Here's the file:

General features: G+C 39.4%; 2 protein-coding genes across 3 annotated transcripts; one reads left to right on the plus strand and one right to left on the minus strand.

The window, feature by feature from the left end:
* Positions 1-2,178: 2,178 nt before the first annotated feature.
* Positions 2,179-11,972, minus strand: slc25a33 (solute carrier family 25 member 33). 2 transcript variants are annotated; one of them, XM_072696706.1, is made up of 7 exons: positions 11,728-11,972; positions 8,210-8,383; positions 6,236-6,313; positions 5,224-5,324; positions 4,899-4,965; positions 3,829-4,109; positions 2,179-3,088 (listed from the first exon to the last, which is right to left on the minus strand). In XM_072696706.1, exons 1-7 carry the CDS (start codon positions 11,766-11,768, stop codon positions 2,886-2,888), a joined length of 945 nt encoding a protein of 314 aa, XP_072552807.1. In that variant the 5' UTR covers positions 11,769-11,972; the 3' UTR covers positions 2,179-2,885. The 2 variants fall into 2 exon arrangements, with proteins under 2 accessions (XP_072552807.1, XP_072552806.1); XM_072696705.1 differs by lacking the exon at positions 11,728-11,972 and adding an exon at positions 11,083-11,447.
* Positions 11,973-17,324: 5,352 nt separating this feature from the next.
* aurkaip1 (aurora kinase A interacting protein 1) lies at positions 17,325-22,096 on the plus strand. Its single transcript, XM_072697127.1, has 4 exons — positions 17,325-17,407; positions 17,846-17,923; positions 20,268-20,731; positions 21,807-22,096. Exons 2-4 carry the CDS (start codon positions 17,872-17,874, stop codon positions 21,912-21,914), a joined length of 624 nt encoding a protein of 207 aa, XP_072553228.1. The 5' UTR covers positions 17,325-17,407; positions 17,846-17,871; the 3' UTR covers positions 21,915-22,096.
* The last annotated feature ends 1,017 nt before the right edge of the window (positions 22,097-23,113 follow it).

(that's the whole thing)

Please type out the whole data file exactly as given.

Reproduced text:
General features: G+C 39.4%; 2 protein-coding genes across 3 annotated transcripts; one reads left to right on the plus strand and one right to left on the minus strand.

The window, feature by feature from the left end:
* Positions 1-2,178: 2,178 nt before the first annotated feature.
* Positions 2,179-11,972, minus strand: slc25a33 (solute carrier family 25 member 33). 2 transcript variants are annotated; one of them, XM_072696706.1, is made up of 7 exons: positions 11,728-11,972; positions 8,210-8,383; positions 6,236-6,313; positions 5,224-5,324; positions 4,899-4,965; positions 3,829-4,109; positions 2,179-3,088 (listed from the first exon to the last, which is right to left on the minus strand). In XM_072696706.1, exons 1-7 carry the CDS (start codon positions 11,766-11,768, stop codon positions 2,886-2,888), a joined length of 945 nt encoding a protein of 314 aa, XP_072552807.1. In that variant the 5' UTR covers positions 11,769-11,972; the 3' UTR covers positions 2,179-2,885. The 2 variants fall into 2 exon arrangements, with proteins under 2 accessions (XP_072552807.1, XP_072552806.1); XM_072696705.1 differs by lacking the exon at positions 11,728-11,972 and adding an exon at positions 11,083-11,447.
* Positions 11,973-17,324: 5,352 nt separating this feature from the next.
* aurkaip1 (aurora kinase A interacting protein 1) lies at positions 17,325-22,096 on the plus strand. Its single transcript, XM_072697127.1, has 4 exons — positions 17,325-17,407; positions 17,846-17,923; positions 20,268-20,731; positions 21,807-22,096. Exons 2-4 carry the CDS (start codon positions 17,872-17,874, stop codon positions 21,912-21,914), a joined length of 624 nt encoding a protein of 207 aa, XP_072553228.1. The 5' UTR covers positions 17,325-17,407; positions 17,846-17,871; the 3' UTR covers positions 21,915-22,096.
* The last annotated feature ends 1,017 nt before the right edge of the window (positions 22,097-23,113 follow it).